Thus, we have come to a point in our faith history where when others are dying of thirst for Living Water and aching to hear the truth about anything, we're offering them something far less - witnesses to ourselves. 

Here's how we do it. And brother, let me tell you - it makes all the difference.

We're not witnesses to Jesus any more. We're not talking about what He's done. We're not talking about what He's doing. We're not talking about what He means or how the people are responding to Him or the truth about who He is. We're not telling stories about the work and wonder of our Lord, not talking about His love for sinners or His command of truth or even His Cross. 

We're talking about how we read our Bibles every morning, how we worship on Sundays, how we fellowship on Tuesdays, how we volunteer on Saturdays, how we wear the T-shirts and sport the bumper stickers and pour coffee in our foyers with fellow attenders. We're talking about how we pray when times are hard without a single mention of the God who hears us and responds to those prayers. We're talking about how we sing hymns from the depths of our hearts without ever talking about how our hearts know the words. We're talking about amazing grace as those who have received it and leaving out entirely the One who gives it. 

We have become witnesses to a human faith, not a holy presence. 

How boring. 

There is, in our witness, a great danger, and we are seeing it play out before our very eyes. And there is one simple, heart-breaking, gut-wrenching, soul-crushing reason why this has become our "best" witness today. We'll talk about both in the days to come. 

Monday, September 17, 2018

The Accuser

Sometimes, it's important to pause and to reflect upon the world that we live in, particularly when a political story starts to overtake a human one and real souls are being lost in the process. Such is the case today as I take a short sidestep away from theology to comment on the culture of sexual accusation. I hope that you will read anyway, for what I am about to say is of critical importance.


We are living in a culture where a mere accusation can ruin a life. We see it every day in our headlines - yet another woman has come forward accusing yet another man of yet another indecent act in some place and some fashion at some time, and it's over. Whatever good the man has done, whatever kind of person he has grown to be, whatever opportunity he has before him, all wiped away by the mere word - the yet-unproven, yet-untried, yet-unsubstantiated word - of a woman.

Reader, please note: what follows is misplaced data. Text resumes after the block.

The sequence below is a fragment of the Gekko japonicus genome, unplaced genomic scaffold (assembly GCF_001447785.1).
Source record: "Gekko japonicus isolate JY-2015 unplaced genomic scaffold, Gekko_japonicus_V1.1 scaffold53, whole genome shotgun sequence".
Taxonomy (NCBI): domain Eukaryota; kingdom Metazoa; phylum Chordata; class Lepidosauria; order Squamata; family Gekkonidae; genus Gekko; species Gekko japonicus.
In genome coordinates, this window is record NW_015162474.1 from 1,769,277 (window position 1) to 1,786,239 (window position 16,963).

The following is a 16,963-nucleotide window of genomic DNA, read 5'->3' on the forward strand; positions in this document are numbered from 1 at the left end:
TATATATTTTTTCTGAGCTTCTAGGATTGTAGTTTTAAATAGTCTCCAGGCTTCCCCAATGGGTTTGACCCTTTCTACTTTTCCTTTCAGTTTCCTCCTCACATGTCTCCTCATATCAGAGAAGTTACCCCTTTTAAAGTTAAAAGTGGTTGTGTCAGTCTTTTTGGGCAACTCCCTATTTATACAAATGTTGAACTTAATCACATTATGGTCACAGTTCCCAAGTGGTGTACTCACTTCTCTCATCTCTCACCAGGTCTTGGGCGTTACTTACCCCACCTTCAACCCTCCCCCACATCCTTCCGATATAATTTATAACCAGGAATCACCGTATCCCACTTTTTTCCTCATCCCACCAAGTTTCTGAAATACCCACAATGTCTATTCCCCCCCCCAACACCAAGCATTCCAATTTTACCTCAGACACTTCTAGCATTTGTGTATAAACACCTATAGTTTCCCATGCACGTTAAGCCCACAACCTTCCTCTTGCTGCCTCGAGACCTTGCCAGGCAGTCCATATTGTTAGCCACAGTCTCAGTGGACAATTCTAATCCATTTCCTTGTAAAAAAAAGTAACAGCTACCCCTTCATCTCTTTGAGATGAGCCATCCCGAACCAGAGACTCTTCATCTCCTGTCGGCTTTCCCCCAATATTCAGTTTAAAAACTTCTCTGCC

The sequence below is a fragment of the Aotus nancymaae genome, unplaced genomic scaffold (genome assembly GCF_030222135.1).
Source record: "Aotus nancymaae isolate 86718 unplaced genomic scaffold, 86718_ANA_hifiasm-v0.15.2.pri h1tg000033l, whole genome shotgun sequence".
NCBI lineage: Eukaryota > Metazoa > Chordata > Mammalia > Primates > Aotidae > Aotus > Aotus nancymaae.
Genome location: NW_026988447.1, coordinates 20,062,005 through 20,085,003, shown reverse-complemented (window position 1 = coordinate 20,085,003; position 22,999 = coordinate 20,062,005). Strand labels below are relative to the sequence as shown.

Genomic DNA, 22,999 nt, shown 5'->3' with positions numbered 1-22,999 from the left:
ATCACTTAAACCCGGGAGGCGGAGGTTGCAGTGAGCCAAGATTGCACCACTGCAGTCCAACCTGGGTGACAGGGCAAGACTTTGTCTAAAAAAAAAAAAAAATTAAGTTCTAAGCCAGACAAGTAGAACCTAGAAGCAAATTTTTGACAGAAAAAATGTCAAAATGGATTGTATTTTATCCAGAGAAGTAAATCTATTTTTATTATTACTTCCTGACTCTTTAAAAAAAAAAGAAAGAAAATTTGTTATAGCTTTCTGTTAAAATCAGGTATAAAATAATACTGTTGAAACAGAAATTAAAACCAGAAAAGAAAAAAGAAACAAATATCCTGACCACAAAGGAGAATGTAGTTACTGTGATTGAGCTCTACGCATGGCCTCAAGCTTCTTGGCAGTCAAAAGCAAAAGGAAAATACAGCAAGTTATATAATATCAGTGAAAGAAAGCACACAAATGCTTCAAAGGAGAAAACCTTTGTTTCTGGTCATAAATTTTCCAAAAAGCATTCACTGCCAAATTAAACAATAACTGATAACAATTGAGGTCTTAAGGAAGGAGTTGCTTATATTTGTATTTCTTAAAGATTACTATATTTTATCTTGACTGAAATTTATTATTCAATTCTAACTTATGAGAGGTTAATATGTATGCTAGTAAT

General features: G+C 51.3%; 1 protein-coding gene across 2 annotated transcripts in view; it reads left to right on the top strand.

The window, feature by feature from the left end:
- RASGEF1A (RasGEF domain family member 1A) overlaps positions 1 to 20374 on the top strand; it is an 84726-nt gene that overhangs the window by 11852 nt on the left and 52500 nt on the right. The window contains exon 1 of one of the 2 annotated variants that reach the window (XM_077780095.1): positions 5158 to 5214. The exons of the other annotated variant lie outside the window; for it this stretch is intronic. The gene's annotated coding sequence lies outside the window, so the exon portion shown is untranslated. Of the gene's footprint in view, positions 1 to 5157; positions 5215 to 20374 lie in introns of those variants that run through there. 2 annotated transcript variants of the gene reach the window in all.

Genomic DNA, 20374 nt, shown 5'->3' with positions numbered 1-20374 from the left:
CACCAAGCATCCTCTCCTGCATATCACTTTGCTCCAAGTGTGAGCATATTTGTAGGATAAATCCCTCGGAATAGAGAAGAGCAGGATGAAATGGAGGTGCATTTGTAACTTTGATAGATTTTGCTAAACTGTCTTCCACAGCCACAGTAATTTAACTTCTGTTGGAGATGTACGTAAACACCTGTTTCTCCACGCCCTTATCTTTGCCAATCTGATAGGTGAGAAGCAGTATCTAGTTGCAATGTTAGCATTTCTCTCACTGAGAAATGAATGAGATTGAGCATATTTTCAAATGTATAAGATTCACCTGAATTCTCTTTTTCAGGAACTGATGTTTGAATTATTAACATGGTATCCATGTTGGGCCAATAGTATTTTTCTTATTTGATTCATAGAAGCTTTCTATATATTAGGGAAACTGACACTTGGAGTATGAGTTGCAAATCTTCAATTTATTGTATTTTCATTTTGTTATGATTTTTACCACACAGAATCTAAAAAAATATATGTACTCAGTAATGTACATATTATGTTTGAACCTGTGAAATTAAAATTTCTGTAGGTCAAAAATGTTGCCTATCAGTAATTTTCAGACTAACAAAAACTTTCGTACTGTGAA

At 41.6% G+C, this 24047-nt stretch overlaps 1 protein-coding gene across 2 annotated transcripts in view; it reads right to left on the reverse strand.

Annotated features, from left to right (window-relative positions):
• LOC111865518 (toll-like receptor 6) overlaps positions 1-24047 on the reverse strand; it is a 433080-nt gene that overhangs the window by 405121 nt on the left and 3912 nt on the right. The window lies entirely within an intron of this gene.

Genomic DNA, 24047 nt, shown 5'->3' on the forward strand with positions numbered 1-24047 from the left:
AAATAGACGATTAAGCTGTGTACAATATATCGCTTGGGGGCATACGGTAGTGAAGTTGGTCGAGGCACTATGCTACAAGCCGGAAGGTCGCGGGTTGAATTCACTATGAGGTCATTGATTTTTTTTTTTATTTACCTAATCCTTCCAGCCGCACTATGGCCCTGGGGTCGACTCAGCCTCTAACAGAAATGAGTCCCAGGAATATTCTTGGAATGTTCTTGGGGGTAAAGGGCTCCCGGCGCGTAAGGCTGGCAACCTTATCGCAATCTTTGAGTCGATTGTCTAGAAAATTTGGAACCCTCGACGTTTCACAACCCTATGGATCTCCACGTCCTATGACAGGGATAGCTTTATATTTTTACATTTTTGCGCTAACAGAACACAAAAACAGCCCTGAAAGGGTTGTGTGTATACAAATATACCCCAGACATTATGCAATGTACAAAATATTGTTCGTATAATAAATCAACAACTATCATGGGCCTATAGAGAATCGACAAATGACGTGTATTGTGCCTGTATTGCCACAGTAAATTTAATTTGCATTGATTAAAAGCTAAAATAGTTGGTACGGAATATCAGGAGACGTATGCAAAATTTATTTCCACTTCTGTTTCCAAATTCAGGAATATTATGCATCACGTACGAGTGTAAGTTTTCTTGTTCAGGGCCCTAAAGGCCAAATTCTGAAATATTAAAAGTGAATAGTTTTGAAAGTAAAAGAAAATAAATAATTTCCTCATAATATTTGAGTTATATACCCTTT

But for all the flashy headlines, for all the public outcry, for all the social movements and hashtags and championing that's going on, this story is not the truth. This is not the reality of sexual assault. 

Oh, it's true that a mere accusation can ruin a life. 

It's just that that life is the life of the accuser.

The reality of sexual assault and sexual abuse in our world is heart-aching and gut-wrenching. It is commonly said that 1 in 3 women and 1 in 5 men will experience sexual assault/abuse at some point in their lives. It is a wound that takes place in the deepest intimacy and cuts to the depth of the soul and spirit. And it is also true that overwhelmingly, sexual assault (contrary to what the headlines might have you believe) most often occurs between two persons that know each other and that know each other well.

This means that for most persons that come forward, the fallout is immediate, but not always favorable. Every accusation comes cutting through a social network, through a family system, through a group of persons who have also been central to a person's story, and those who speak of the atrocious things that have happened to them often lose more than their forced silence; they often lose family and friends.

Because everyone has to make a choice. Believe the accuser or stand by the accused? The media doesn't give us that choice. Public opinion doesn't even pretend it's an option. Who would ever stand by the accused? How blind/foolish/stupid do you have to be to take the side of the accused? 

But in families all over this country, it's happening every day. And so a woman who dares to speak cuts herself free from the chains of assault and abuse, but she loses much, much more in the process.

Families, both extended and nuclear, that you've spent your entire life making memories and traditions with no longer speak to you. They want nothing at all to do with you. Twenty, thirty, forty years of Christmases and Thanksgivings and this year? This year, you're alone. Because you're not welcome there. Birthday cards no longer come in the mail. There's no family at your wedding, and they only come to the funeral to dance on your grave. 

There are dirty looks and dirty words, names called and names revoked. There are places you can't go in the world any more, not because they remind you of something terrible, but because they were shared places and there's no longer room for you there. There are whispers and rumors, and it doesn't take long before you realize that you're the one that's been labeled, not the abuser. Not the assaulter. Oh, no. He's the golden one, you little whore. You little liar. You little *****. 

All this cuts to the very core of who you are, in the very same moment that you're not who you were any more. And you spend the rest of your life apologizing for them, apologizing for the ones who couldn't handle the truth that you spoke because you never wanted to lose them. It wasn't about them. You never wanted to offend them. You want the world to know it's not their fault, that they were in a tough position. 

And in a lot of cases, apologizing for them means apologizing for him. And you spend so much of your time defending them that you lose yourself all over again.